Thursday, July 12, 2007

Vietnam Top 10 - Ho Chi Minh City

1) Pho- It really is better here. Quite a while back, I blogged about my (failed) attempts to make good pho at home. Since then, I’ve eagerly anticipated finding an authentic version of this comforting noodle soup made with long-simmered beef or chicken and served with a gorgeous pile of herbs. On our first day in HCMC, we decided to try Pho Hoa, the shop mentioned in Patricia Shultz’s recent book, 1000 Places to See Before You Die. I’m sure Pho Hoa does not have a monopoly on great pho in HCMC, but we could not resist checking it out. We unwittingly ended up walking at least 2 or 3 miles in the midday heat to get there. You see, addresses on a lot of streets in HCMC don’t just proceed with sequential numbers. Instead of 1, 2, 3, 4, you’ve got, 1a, 1b, 1c, 1d,1e; 2a, 2b, 2c… and on and on for about 2 more miles than you thought it would be.

We didn’t think it could possibly be worth it, but it was. There’s no discernible secret to this pho. It’s simply imbued with the flavor that must come from patience and years of practice. Eat it for lunch, eat it for breakfast, eat it in the middle of the night—good pho is one of the ultimate meals in any cuisine.

2) Sanho Bar- On a tip from our Lonely Planet guide, we sought out this bar, located near the big, central hotels, because the description caught our eye: a watering hole where the actual bar is an aquarium. Intriguing, but probably a gimmick that sounds cooler in theory than practice, right? Totally wrong. This place is so cool. As you can see in the photo, I got to enjoy a lovely salty dog right on top of an ornery little crocodile who watched my every move…sorta unsettling. In the tanks adjacent to the croc were some very spry turtles. It was dinnertime for one turtle, and it was surprising how quick he was when chasing down his favorite goldfish treat. Sanho has normal-sized tanks too with big sea turtles and some creepy eels. I don’t know if PETA would like this place, but they get huge points for originality.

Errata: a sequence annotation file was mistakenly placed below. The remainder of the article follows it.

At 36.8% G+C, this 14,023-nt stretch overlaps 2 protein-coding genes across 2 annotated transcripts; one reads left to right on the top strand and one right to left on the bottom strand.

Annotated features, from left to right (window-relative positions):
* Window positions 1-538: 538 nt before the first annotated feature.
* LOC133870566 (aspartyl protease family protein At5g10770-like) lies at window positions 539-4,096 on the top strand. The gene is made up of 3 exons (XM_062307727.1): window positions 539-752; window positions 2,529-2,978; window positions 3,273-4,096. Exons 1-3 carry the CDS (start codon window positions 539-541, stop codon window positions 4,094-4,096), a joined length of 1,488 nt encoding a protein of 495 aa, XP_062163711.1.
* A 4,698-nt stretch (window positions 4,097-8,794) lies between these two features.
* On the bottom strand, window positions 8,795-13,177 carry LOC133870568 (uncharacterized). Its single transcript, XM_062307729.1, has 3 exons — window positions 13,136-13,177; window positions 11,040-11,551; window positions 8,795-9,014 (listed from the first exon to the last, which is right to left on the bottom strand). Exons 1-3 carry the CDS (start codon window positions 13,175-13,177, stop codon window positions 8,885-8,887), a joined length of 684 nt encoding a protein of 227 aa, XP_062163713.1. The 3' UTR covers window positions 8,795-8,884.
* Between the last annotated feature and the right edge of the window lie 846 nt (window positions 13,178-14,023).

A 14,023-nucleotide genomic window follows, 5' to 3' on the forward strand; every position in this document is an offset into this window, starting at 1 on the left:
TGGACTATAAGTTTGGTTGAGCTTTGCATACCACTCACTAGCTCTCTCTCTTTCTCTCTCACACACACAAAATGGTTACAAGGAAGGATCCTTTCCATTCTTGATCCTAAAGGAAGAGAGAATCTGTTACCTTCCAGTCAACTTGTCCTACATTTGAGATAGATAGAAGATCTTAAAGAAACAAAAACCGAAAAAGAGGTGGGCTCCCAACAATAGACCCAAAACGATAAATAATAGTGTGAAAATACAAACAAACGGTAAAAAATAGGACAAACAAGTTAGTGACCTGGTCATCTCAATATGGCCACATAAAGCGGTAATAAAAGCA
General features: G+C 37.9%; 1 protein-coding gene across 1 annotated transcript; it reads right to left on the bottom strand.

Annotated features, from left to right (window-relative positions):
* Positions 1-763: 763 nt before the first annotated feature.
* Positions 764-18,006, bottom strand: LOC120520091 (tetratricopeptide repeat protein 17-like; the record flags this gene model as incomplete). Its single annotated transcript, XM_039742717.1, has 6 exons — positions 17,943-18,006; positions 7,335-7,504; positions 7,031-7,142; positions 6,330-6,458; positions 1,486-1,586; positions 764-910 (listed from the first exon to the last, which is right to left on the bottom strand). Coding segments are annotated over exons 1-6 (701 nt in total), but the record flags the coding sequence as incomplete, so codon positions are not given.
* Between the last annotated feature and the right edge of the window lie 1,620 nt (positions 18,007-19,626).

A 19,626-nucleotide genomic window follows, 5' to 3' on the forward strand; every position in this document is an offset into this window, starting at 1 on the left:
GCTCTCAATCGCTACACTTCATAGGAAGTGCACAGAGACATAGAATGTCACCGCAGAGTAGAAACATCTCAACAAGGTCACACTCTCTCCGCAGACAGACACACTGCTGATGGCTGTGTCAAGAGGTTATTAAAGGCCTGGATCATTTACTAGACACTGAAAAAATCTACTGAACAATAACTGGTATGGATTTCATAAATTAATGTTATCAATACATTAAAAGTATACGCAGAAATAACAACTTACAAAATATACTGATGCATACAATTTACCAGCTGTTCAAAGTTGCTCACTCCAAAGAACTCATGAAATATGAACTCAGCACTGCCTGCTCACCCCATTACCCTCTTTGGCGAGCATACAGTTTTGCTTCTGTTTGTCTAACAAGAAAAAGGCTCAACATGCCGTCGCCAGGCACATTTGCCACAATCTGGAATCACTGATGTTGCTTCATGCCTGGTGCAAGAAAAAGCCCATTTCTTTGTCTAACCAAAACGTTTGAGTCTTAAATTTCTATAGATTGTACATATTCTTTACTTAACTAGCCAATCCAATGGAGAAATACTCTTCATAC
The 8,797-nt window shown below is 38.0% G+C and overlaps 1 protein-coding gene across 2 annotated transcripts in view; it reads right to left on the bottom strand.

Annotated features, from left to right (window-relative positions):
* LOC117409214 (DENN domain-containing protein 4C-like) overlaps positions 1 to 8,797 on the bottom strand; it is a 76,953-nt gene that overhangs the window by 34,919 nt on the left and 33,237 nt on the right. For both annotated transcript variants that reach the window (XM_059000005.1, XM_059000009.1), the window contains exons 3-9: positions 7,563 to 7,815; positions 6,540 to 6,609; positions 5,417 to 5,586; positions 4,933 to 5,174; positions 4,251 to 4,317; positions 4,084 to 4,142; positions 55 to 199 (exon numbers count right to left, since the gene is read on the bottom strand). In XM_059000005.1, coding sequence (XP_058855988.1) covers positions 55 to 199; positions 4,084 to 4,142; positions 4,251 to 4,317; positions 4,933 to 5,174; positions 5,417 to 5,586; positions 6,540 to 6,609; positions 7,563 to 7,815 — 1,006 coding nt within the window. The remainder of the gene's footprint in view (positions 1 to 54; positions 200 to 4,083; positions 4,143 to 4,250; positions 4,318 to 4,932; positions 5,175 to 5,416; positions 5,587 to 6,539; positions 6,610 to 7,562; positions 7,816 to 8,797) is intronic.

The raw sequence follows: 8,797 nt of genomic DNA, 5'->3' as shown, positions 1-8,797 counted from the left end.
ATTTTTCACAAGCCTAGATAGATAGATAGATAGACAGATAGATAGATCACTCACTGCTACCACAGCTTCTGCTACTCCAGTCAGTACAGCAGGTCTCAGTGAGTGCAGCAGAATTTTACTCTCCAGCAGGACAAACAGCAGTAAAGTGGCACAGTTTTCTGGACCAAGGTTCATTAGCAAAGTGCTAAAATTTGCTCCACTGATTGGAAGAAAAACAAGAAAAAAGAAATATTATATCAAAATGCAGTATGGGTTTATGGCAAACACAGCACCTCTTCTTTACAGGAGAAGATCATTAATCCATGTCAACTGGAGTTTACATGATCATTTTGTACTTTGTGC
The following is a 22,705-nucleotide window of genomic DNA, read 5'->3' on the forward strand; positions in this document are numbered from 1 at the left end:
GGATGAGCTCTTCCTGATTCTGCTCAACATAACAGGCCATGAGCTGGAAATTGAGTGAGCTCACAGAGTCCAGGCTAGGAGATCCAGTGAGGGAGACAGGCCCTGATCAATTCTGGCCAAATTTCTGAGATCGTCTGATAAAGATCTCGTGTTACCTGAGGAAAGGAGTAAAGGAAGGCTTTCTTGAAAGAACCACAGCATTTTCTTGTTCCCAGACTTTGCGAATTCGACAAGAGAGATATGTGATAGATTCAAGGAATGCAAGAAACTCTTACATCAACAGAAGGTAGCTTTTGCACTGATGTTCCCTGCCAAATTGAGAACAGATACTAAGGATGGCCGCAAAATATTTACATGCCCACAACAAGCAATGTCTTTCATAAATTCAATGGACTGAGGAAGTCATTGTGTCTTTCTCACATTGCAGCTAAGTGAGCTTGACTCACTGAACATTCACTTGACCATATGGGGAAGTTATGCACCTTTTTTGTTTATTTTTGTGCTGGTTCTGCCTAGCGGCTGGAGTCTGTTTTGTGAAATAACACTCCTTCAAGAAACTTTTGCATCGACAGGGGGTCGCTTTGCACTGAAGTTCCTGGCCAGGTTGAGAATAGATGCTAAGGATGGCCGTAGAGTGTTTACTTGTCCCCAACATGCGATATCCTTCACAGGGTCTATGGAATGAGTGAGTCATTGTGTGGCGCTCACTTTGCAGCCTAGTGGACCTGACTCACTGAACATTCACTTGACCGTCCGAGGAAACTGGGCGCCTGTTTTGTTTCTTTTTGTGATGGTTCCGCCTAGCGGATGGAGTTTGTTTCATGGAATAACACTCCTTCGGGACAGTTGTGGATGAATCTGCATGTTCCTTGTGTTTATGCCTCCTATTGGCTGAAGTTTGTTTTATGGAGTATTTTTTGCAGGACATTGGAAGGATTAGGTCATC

Sanho, 102 Nam Ky Khoi Nghia, 827-5593

3) Wine- I guess I have the French colonialists to thank for this one. Unlike in Thailand (read my rant in this post), wine is not a mysterious substance to Vietnamese restauranteurs. Thanks to the heat, reds may be slightly above their ideal serving temperature, but you can get good, reasonably priced French wine just about everywhere. There is even Vietnamese wine to be had, but we didn’t get around to trying it…after the wine drought in Thailand, I couldn’t stop chugging the Cotes du Rhone.